If you’re involved in any leasing/purchasing real estate process it’s likely you’ve come across the term “dual representation” and it’s basically this: dual agency representation happens when the same broker or firm represents both the tenant and landlord in the same transaction. It’s common to find this happening when big firms are involved in the process. What might seem like an ideal solution at the time can cause problems during the transaction because it’s not possible to represent both parties fairly in dual representation real estate transactions. There are too many conflicts of interest between the tenant and the landlord. In the end, it gives an unfair advantage to the brokers/firms as it has a major effect on the sales price. For instance, depending on the timing of the transaction, having an agent represent both the buyer and the seller can either raise or reduce the final selling price of a transaction. It should also be mentioned that the agent typically makes far more money representing the landlord than they do the tenant.
Rather than negotiating a deal that’s good for the broker, an agent should always negotiate a good deal for their client. This is why howardcommercial represent tenants only as opposed to firms that do both. We prevent any potential conflicts of interest and help to ensure our client’s best interests are being served.
When you find yourself entering into a leasing or purchasing transaction, every potential tenant should hire a broker/firm that doesn’t have any conflict of interest with a landlord/leasing agent. Every real estate transaction is different. Always clarify your relationship with your agent. If you suspect dual representation is occurring, speak up. Don’t be afraid to ask for a listing agreement or an exclusive buyer agency agreement. Both are great ways to help ensure you’re being represented fairly. Consider engaging howardcommercial, who only has tenants interests in mind. We will save you time and money. Give us a call at 314-821-0085 or email firstname.lastname@example.org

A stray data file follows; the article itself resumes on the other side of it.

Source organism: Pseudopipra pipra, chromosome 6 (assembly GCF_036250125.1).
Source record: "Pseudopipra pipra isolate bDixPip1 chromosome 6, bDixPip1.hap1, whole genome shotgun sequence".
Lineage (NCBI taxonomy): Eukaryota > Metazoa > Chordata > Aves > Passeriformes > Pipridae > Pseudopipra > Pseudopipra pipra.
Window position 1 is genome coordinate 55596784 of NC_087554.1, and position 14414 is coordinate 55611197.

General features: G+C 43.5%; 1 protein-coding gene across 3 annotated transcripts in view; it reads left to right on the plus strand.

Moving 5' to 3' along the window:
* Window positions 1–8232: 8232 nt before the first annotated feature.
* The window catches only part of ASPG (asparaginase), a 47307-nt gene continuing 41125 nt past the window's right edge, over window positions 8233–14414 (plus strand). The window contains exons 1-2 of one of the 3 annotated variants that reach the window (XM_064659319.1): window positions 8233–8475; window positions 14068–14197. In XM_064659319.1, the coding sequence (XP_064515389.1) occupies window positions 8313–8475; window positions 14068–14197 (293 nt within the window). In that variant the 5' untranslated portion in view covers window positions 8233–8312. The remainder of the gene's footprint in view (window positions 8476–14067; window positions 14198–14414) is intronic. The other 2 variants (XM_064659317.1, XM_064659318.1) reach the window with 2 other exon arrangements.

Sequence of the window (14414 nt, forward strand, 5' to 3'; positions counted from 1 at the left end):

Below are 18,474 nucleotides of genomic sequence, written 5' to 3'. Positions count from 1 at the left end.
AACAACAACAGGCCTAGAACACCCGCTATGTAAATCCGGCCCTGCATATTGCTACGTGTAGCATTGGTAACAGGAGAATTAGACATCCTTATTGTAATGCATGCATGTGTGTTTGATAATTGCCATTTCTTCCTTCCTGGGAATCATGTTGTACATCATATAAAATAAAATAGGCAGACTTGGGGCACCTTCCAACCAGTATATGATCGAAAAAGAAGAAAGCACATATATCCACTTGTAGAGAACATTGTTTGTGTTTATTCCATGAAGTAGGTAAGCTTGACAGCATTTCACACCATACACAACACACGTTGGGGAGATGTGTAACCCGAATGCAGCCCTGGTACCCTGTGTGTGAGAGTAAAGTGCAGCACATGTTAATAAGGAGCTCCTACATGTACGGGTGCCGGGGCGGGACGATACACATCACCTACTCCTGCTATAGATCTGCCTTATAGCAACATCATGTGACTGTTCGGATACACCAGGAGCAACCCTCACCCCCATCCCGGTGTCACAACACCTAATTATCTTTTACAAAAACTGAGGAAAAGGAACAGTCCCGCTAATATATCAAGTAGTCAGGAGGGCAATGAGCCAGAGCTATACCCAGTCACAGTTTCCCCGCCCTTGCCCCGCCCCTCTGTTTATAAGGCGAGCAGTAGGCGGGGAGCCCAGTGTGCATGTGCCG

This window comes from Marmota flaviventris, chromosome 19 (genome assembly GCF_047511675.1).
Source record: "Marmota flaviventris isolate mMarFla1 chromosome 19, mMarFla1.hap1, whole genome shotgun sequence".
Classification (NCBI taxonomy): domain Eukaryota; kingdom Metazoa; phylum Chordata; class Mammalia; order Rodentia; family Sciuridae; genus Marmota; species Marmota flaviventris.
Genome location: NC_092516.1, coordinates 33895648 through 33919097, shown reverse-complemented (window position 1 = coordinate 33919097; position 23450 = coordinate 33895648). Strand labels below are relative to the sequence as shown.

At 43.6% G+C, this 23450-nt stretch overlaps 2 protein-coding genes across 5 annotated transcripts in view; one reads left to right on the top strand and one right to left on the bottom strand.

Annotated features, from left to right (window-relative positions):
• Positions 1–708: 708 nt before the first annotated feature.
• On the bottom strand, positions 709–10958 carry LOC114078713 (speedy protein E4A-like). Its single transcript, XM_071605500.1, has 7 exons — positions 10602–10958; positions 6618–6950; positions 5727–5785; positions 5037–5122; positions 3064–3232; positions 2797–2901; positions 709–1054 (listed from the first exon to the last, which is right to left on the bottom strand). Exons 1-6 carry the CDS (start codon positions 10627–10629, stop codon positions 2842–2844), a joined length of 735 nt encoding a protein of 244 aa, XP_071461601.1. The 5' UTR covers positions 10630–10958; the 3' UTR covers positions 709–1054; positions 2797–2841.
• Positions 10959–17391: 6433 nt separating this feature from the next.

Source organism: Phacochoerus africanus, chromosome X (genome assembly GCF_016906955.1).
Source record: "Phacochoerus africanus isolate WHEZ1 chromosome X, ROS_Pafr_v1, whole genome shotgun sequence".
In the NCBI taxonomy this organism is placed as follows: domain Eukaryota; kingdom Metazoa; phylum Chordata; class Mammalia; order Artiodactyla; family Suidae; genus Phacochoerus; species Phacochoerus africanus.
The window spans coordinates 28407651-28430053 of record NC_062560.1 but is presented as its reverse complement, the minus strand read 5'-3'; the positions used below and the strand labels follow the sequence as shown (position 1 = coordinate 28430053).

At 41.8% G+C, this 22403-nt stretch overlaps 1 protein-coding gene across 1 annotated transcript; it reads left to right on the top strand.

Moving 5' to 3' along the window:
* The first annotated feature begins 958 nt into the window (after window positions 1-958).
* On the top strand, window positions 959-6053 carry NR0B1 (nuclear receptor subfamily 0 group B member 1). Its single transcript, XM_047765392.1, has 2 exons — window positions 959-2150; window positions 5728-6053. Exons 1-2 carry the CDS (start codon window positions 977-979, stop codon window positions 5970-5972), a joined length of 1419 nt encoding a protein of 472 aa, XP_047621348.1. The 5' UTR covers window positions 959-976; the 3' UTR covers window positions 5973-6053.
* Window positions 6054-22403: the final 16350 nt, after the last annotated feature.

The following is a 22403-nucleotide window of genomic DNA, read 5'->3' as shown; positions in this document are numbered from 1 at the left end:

Note that dual representation is illegal in many states and while a few states still allow dual representation, most of them have passed laws that require both brokers and agents to disclose this information. These laws are a great step to help continue to protect buyers and tenants.